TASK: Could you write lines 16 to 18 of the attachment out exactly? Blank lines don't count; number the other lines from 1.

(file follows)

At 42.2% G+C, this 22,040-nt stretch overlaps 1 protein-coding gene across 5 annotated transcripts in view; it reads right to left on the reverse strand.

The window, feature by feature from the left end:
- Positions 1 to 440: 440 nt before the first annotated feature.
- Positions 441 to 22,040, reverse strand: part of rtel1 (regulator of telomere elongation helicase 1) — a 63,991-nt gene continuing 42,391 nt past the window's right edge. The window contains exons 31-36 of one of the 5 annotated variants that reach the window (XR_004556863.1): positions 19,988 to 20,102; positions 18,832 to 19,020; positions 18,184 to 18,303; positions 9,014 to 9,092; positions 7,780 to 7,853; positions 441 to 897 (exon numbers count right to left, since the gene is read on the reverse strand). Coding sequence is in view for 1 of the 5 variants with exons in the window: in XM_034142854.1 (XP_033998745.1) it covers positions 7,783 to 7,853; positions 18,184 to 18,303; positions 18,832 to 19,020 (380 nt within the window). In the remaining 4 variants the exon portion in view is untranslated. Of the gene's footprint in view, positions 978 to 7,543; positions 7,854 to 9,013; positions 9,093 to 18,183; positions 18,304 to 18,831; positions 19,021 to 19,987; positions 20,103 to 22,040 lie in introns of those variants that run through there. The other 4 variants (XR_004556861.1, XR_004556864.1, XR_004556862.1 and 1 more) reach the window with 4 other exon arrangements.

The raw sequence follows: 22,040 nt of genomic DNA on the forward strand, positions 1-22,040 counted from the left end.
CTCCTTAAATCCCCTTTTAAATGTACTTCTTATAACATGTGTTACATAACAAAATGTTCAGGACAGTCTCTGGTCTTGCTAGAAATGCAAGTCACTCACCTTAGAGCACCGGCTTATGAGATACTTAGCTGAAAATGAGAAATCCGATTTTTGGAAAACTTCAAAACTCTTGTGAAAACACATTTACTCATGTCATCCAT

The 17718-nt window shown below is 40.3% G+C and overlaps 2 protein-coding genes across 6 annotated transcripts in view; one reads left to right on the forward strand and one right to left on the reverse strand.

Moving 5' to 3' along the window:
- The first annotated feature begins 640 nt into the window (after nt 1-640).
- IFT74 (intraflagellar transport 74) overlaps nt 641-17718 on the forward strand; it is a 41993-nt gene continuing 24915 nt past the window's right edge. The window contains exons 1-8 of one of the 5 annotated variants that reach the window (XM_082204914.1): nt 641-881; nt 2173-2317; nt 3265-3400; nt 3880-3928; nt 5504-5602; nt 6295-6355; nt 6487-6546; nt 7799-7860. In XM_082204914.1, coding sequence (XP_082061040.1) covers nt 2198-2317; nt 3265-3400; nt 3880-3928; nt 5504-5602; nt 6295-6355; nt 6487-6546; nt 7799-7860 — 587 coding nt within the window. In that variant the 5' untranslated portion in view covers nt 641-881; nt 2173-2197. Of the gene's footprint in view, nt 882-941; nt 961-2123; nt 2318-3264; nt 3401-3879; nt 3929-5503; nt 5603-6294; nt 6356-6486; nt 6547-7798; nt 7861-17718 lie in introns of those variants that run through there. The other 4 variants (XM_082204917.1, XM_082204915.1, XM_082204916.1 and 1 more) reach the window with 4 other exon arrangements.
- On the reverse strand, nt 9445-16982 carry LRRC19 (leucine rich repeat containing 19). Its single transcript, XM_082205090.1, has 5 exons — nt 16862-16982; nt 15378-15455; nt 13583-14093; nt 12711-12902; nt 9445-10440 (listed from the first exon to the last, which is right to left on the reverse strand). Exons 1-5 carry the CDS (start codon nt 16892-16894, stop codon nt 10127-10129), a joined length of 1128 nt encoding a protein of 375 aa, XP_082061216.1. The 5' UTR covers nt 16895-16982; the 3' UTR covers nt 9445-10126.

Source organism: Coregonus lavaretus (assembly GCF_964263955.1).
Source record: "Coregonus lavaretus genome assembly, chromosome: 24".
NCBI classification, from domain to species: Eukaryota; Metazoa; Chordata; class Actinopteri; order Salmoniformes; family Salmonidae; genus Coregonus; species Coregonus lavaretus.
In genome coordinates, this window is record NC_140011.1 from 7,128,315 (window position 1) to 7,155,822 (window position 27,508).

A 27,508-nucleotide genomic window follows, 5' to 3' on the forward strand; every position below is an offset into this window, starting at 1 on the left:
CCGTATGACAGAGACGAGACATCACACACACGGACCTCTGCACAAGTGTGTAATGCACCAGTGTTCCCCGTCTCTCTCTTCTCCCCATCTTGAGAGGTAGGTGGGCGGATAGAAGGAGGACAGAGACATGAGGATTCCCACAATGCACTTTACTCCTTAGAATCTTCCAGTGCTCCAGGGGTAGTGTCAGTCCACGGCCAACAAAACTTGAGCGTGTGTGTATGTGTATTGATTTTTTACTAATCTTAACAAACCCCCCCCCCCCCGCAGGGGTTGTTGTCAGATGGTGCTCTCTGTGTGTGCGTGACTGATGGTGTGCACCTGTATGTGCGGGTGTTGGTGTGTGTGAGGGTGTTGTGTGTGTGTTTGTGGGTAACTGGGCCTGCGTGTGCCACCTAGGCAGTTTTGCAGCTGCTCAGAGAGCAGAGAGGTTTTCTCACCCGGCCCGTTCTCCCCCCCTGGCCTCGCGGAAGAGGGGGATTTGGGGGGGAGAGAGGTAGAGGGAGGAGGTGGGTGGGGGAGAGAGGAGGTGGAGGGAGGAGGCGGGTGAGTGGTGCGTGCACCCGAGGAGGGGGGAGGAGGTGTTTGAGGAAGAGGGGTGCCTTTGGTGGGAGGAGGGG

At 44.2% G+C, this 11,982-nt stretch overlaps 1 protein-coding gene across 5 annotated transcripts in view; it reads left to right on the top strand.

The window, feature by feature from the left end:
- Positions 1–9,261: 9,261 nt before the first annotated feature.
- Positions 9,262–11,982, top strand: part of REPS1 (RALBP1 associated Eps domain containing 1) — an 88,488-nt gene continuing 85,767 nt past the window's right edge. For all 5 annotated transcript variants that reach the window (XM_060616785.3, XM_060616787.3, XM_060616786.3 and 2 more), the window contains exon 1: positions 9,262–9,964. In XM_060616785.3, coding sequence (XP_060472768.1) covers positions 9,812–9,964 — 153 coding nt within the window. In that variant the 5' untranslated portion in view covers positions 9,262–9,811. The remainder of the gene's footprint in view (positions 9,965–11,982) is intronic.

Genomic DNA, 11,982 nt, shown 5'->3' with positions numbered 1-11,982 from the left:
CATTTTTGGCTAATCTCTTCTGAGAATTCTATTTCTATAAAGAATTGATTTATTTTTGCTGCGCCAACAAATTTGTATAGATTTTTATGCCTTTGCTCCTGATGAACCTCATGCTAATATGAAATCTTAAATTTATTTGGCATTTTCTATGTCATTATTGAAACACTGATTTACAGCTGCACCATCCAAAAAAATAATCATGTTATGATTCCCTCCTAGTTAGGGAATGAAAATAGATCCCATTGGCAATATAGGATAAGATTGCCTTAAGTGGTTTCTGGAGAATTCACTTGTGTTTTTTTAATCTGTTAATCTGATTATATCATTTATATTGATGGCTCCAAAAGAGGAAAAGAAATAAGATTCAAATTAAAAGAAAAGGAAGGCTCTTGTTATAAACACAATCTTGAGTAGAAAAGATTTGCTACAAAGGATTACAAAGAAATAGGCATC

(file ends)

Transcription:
A 27,508-nucleotide genomic window follows, 5' to 3' on the forward strand; every position below is an offset into this window, starting at 1 on the left:
CCGTATGACAGAGACGAGACATCACACACACGGACCTCTGCACAAGTGTGTAATGCACCAGTGTTCCCCGTCTCTCTCTTCTCCCCATCTTGAGAGGTAGGTGGGCGGATAGAAGGAGGACAGAGACATGAGGATTCCCACAATGCACTTTACTCCTTAGAATCTTCCAGTGCTCCAGGGGTAGTGTCAGTCCACGGCCAACAAAACTTGAGCGTGTGTGTATGTGTATTGATTTTTTACTAATCTTAACAAACCCCCCCCCCCCCGCAGGGGTTGTTGTCAGATGGTGCTCTCTGTGTGTGCGTGACTGATGGTGTGCACCTGTATGTGCGGGTGTTGGTGTGTGTGAGGGTGTTGTGTGTGTGTTTGTGGGTAACTGGGCCTGCGTGTGCCACCTAGGCAGTTTTGCAGCTGCTCAGAGAGCAGAGAGGTTTTCTCACCCGGCCCGTTCTCCCCCCCTGGCCTCGCGGAAGAGGGGGATTTGGGGGGGAGAGAGGTAGAGGGAGGAGGTGGGTGGGGGAGAGAGGAGGTGGAGGGAGGAGGCGGGTGAGTGGTGCGTGCACCCGAGGAGGGGGGAGGAGGTGTTTGAGGAAGAGGGGTGCCTTTGGTGGGAGGAGGGG

At 44.2% G+C, this 11,982-nt stretch overlaps 1 protein-coding gene across 5 annotated transcripts in view; it reads left to right on the top strand.